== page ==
By Jesse Marx
By Chris Parker
By Jake Rossen
By Jesse Marx
By Michelle LeBow
By Alleen Brown
By Maggie LaMaack
By CP Staff
Clips of fashion shows from Paris and Milan always look the same: leggy models prancing down a long, rectangular catwalk, posing for a series of flashing bulbs, then hightailing it backstage. The clothes might change and the lighting might look different, but in the end it comes down to 25 steps and a lot of big hair.
Voltage, the annual rock 'n' roll fashion extravaganza on April 11, is not your typical fashion show. Instead of a simple rectangular runway, models will navigate an elevated platform and a zigzagging catwalk. The S-shaped stage will snake out into the audience, allowing multiple models to strike poses at different points.
I catch my first glimpse of the twisting catwalk during the final rehearsal before the show. The run-through takes place in a dance studio on Hennepin Avenue. I take the elevator up to the sixth floor and step into a hallway of gorgeous, ultra-thin women. They lean against the wall chatting quietly, a sea of grasshopper legs and milky smooth skin.
Perhaps it's all the time they spend with fashion, but these models certainly know how to dress. One trendsetter is wearing a black corset and a wide studded belt; another rocks the Jackie-O with a cropped yellow jacket. Up and down the hall it's four-inch heels, tight t-shirts, and skinny jeans. When did I teleport to the set of The O.C?
I approach a girl on the end of the chorus line and ask what's going on. She has no idea. Confusion will be a reoccurring theme throughout the afternoon.
"Please take off your street shoes and put on a clean pair," a voice bellows from down the hallway. The dance studio has a strict No Street Shoes policy. Until this day, I was unaware that such shoes exist, but apparently, in the dance world, they do … and we models are expected to have them.
I brush some dirt off the bottoms of my heels, deem them dance floor safe, and await further instruction. After 10 minutes of hallway loitering, I hear my designer's name called. I shuffle into the studio with a handful of other girls—some sporting heels, some suffering barefoot humiliation.
The dance space is enormous, with tall white walls and a waist-level ballet bar bordering the room. I pray that my unorthodox shoes don't leave black rubber marks on the floor. Glancing down, I notice white string and blue tape outlining a makeshift runway. It looks horribly confusing at first, but once I walk it a few times, I realize that it's simply a series of right angles and an elevated platform. The hard part will be the choreography.
Each designer has roughly a dozen looks to feature over the course of one or two songs. The key to the choreography is timing it so that a model isn't left onstage when the music stops. This is what happened to me during the Hopefuls' set in 2005—a little anxiety dream come to life.
Of my three designers, Labrador has arranged the simplest choreography. Designer Barrett Johanneson has put together a troupe of five men and five women to showcase his spring collection. We strut the catwalk in boy-girl-boy order; I am model number three.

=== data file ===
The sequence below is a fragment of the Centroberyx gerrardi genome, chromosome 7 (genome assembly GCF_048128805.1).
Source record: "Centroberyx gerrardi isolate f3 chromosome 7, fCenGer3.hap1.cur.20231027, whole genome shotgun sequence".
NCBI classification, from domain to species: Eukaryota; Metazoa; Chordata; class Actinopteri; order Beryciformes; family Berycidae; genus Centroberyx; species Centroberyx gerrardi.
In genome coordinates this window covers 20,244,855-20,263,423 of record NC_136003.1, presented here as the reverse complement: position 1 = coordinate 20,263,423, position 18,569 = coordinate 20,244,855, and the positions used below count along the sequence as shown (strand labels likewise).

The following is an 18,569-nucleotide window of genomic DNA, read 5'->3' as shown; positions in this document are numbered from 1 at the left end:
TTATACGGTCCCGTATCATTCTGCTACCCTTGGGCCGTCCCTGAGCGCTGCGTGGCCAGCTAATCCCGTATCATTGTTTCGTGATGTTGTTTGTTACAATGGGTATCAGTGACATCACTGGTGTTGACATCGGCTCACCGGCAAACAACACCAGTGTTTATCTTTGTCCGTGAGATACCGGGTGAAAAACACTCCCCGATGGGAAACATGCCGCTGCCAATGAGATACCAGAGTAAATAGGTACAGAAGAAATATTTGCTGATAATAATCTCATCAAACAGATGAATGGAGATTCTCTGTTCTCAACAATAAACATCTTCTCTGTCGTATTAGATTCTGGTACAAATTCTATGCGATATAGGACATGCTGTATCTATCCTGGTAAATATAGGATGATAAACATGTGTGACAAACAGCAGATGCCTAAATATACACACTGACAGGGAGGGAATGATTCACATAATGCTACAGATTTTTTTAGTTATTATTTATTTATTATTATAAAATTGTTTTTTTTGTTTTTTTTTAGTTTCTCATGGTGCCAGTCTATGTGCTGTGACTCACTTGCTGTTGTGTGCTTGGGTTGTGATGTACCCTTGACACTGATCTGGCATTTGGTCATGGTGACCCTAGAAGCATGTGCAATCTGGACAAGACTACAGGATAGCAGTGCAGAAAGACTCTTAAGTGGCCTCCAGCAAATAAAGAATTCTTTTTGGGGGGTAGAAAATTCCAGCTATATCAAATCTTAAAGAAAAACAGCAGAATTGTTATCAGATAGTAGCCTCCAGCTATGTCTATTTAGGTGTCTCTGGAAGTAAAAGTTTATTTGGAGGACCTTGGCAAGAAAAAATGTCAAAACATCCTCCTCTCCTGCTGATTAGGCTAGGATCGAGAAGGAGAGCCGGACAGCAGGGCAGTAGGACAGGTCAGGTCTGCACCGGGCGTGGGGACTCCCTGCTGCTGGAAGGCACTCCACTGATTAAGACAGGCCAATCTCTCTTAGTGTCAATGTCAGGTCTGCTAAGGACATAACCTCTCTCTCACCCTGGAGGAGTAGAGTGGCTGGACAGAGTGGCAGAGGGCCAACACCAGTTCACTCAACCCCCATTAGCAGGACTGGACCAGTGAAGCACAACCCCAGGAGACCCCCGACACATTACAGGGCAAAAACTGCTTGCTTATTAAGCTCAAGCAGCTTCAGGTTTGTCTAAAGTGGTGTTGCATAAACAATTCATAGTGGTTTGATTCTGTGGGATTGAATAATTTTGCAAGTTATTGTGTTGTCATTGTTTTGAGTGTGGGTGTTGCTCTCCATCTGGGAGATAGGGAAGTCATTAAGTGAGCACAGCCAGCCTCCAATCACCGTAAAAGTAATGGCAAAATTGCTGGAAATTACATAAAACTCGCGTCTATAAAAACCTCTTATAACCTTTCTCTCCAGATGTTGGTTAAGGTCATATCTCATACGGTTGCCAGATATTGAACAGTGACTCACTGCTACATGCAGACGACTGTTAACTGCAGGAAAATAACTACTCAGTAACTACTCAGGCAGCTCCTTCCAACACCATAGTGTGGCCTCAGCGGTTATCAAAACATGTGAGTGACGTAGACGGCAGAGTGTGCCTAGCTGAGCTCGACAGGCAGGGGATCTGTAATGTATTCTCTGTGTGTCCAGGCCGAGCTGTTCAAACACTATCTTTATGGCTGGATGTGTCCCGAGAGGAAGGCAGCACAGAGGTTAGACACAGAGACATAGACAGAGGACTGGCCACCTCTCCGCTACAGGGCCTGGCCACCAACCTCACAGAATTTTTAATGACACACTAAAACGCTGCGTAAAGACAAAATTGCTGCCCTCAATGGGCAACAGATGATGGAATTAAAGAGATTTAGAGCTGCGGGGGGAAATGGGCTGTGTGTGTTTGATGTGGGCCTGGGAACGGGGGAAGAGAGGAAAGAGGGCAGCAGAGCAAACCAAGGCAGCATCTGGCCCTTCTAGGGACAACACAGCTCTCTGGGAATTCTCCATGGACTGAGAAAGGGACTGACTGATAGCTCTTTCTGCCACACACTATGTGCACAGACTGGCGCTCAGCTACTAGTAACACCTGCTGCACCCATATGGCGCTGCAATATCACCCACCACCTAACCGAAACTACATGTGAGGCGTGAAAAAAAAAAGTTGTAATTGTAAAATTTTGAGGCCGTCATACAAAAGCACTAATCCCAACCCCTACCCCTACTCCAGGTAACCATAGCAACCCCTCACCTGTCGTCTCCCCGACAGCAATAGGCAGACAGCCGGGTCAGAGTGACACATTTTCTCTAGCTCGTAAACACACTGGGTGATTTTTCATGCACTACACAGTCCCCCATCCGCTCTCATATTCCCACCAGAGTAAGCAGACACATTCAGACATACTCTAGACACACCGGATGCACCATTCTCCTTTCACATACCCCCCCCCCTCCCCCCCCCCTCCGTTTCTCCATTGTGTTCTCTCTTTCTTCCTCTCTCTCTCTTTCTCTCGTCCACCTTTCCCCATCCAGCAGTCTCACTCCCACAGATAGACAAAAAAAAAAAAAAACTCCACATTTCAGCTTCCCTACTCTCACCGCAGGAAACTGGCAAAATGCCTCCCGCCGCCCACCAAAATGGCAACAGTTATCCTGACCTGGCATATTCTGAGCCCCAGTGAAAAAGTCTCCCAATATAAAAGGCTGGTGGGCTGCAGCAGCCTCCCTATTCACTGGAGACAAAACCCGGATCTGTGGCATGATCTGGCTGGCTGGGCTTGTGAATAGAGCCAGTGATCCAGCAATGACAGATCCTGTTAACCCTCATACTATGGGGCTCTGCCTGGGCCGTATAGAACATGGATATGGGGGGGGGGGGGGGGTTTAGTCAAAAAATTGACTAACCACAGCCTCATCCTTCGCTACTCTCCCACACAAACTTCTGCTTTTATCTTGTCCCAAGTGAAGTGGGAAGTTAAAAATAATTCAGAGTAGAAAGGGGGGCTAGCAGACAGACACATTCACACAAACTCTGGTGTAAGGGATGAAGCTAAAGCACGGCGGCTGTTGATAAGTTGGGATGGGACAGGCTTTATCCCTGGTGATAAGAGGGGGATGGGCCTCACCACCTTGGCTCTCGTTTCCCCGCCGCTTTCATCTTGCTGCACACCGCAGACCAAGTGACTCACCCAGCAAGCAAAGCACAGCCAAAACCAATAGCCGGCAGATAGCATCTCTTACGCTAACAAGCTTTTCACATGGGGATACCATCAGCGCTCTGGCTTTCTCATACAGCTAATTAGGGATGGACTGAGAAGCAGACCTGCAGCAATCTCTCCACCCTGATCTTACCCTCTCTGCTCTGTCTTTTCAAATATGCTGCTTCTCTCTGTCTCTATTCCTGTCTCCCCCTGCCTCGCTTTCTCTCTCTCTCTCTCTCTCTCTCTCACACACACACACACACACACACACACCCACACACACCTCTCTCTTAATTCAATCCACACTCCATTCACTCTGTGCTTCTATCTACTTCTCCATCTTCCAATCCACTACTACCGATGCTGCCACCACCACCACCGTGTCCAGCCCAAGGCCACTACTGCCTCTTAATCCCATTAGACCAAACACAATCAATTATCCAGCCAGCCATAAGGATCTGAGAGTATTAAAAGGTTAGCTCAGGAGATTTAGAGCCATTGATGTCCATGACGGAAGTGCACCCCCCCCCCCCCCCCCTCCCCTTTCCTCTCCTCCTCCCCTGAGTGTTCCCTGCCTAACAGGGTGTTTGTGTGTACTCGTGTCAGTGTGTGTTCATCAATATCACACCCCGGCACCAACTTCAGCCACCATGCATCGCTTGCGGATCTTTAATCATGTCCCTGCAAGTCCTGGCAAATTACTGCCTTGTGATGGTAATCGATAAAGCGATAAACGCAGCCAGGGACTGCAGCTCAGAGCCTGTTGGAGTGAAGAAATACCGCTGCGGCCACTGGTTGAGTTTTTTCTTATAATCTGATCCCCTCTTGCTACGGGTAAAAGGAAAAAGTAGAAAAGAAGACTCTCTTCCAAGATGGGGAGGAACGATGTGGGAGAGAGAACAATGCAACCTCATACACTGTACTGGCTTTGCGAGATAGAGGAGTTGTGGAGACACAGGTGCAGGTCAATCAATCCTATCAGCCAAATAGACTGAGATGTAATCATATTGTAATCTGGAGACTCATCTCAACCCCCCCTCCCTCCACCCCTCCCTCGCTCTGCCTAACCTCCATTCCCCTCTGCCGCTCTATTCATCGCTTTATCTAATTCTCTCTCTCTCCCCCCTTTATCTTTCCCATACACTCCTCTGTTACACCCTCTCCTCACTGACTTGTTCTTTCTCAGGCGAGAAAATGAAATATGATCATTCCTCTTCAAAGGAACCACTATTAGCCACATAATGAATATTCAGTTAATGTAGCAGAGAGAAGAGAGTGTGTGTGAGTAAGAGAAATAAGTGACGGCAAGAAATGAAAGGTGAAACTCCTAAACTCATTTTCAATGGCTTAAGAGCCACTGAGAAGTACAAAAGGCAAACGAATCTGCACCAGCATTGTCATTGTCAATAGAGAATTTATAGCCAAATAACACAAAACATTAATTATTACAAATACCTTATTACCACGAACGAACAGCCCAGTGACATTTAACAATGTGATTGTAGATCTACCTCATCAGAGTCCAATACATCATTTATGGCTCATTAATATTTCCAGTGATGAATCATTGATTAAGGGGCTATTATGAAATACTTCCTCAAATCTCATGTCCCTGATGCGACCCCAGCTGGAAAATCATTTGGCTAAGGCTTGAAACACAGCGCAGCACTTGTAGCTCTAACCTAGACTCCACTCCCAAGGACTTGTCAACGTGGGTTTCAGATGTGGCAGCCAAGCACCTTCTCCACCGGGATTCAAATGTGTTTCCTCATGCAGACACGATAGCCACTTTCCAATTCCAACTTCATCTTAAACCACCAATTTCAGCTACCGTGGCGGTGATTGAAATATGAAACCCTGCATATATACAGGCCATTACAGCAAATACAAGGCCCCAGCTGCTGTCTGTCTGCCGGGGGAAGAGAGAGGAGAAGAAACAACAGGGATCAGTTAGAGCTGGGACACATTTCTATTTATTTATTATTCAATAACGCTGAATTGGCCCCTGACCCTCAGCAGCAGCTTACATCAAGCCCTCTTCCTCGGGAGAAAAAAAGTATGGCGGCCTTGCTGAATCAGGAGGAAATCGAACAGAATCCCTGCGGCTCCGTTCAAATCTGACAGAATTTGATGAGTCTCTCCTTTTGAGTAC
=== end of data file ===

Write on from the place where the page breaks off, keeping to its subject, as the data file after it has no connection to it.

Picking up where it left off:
The set opens with a female model stepping onto a platform at the start of the runway. A male model follows, walking the length of the catwalk, then striking a pose. For men, this means just standing there, manfully. The two switch positions, pose some more and make their exits. The process repeats five times as goof-groovers Dance Band wail away on the rear stage. The moment I leave the runway after my Labrador walk, I'll strip down, and get ready to shine for George Moskal . His all-girl ensemble will sashay to Black Blondie and appear onstage twice. It's great recognition for his work, but double the choreography for his models.
Thankfully, my first appearance for George Moskal is identical to the Labrador routine; I can do this. But the second arrangement is a little trickier. I have to remember that I'm not walking to the platform or the end of the runway, but somewhere in between. And my placement on the stage is crucial, because another girl needs room to walk around me. We run through both routines with the music and, though the timing is off, the choreographer seems happy. I'm surprised to notice that most of the girls don't take any notes. Do they honestly expect to remember all of this? I wonder. If one person screws up, it could throw off the rest.
The choreography gets even more complicated during Anne Selden's set. Walk to the end of the runway; pose; exit; walk to the end of the long segment; remove jacket; pose; switch positions with model on right; pose; exit. If I can successfully complete this routine, I deserve $10,000, my own fashion spread in Elle magazine, and an appearance at New York's Fashion Week. (I'll settle for not looking like the slow kid in the school assembly.)
After the Anne Selden run-through, I head for the door and receive some shocking news: Rehearsal is not over. It's time to meet with the runway consultant.